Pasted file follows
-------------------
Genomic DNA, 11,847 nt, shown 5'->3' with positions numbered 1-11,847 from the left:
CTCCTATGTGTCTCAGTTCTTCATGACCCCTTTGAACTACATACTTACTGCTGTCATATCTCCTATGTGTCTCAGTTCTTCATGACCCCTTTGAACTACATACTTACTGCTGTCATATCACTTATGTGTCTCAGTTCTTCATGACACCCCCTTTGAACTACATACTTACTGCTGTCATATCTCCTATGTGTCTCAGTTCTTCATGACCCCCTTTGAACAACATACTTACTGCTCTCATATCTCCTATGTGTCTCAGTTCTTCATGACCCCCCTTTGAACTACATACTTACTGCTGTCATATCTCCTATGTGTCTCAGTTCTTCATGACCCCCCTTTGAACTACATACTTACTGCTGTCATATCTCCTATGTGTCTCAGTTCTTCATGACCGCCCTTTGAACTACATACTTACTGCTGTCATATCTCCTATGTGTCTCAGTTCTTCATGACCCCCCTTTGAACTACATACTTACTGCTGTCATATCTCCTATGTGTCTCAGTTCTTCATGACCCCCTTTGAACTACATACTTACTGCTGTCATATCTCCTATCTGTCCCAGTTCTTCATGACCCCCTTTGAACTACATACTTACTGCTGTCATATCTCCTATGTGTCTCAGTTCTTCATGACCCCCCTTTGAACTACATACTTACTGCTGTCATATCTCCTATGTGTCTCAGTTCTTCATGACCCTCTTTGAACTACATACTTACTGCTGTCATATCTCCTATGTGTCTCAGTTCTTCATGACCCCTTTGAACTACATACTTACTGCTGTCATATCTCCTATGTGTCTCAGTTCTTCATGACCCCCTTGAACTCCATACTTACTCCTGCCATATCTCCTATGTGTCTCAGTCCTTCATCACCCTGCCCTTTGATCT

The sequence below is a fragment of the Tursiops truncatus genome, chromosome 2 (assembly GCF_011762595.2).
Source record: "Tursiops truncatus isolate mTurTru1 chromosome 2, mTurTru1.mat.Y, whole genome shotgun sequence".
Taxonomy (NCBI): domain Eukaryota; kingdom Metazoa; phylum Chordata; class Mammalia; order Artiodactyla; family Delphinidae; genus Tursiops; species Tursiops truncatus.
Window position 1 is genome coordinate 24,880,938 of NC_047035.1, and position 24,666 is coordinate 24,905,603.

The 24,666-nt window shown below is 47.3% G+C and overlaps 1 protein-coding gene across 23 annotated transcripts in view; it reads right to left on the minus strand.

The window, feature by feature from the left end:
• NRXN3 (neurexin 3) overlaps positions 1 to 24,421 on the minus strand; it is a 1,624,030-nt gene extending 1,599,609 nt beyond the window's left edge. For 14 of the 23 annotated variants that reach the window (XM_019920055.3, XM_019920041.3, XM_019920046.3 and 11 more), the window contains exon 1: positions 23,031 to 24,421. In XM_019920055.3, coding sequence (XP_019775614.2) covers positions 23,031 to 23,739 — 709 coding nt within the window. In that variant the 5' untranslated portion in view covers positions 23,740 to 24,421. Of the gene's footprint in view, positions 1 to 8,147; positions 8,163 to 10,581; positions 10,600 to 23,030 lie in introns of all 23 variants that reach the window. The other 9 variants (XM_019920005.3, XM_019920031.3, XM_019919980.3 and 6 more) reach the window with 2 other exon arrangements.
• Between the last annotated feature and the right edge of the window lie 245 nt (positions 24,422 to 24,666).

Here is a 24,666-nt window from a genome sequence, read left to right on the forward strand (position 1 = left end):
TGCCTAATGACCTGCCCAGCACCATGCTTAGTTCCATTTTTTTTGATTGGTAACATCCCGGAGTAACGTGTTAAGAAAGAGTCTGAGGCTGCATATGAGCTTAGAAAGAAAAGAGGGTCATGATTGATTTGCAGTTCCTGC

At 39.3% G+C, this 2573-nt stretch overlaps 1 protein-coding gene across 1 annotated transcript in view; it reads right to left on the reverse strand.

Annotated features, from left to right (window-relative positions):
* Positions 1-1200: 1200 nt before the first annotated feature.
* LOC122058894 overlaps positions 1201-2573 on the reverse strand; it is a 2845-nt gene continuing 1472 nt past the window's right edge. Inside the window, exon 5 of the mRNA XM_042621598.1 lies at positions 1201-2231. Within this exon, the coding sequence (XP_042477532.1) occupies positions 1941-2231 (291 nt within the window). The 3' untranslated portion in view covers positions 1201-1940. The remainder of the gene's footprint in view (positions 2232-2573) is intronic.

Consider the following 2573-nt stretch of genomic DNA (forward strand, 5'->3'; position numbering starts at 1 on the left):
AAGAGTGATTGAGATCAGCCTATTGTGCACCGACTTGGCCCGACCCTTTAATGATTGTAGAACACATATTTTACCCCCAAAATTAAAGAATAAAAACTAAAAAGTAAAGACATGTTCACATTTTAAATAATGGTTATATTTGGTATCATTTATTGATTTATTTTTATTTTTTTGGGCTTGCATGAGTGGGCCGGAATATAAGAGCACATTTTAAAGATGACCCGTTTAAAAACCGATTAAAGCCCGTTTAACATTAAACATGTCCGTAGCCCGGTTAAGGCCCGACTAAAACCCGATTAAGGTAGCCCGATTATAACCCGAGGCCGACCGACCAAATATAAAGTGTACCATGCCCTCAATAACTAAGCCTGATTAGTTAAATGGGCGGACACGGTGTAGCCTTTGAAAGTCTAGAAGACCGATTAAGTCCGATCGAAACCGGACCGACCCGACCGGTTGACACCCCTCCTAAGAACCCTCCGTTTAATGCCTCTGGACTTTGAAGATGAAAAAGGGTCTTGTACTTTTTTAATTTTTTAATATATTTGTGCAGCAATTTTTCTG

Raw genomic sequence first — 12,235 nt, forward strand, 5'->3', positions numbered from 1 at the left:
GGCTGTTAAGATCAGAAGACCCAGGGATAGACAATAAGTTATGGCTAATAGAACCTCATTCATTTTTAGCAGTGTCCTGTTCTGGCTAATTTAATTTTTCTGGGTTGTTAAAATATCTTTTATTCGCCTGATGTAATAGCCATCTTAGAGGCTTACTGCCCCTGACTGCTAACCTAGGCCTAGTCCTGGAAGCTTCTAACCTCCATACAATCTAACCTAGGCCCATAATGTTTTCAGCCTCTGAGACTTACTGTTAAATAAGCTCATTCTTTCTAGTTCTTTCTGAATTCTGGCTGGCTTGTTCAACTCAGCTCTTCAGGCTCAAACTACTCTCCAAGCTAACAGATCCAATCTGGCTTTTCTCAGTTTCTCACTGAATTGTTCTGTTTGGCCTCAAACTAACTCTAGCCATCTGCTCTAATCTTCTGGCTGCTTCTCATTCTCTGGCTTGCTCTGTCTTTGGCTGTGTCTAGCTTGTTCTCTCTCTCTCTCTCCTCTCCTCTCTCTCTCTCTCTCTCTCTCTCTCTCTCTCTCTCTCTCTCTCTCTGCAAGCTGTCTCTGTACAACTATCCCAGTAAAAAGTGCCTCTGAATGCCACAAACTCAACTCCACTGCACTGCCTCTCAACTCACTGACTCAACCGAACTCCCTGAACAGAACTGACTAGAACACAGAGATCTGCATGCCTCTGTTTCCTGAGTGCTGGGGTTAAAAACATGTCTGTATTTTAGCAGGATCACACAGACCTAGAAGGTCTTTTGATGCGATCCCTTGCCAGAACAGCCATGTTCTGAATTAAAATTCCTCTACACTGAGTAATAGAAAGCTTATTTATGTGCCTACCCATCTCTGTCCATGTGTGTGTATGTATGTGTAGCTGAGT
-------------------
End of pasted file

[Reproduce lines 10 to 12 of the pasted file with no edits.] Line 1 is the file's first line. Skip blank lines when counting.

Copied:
• Between the last annotated feature and the right edge of the window lie 245 nt (positions 24,422 to 24,666).

Here is a 24,666-nt window from a genome sequence, read left to right on the forward strand (position 1 = left end):
TGCCTAATGACCTGCCCAGCACCATGCTTAGTTCCATTTTTTTTGATTGGTAACATCCCGGAGTAACGTGTTAAGAAAGAGTCTGAGGCTGCATATGAGCTTAGAAAGAAAAGAGGGTCATGATTGATTTGCAGTTCCTGC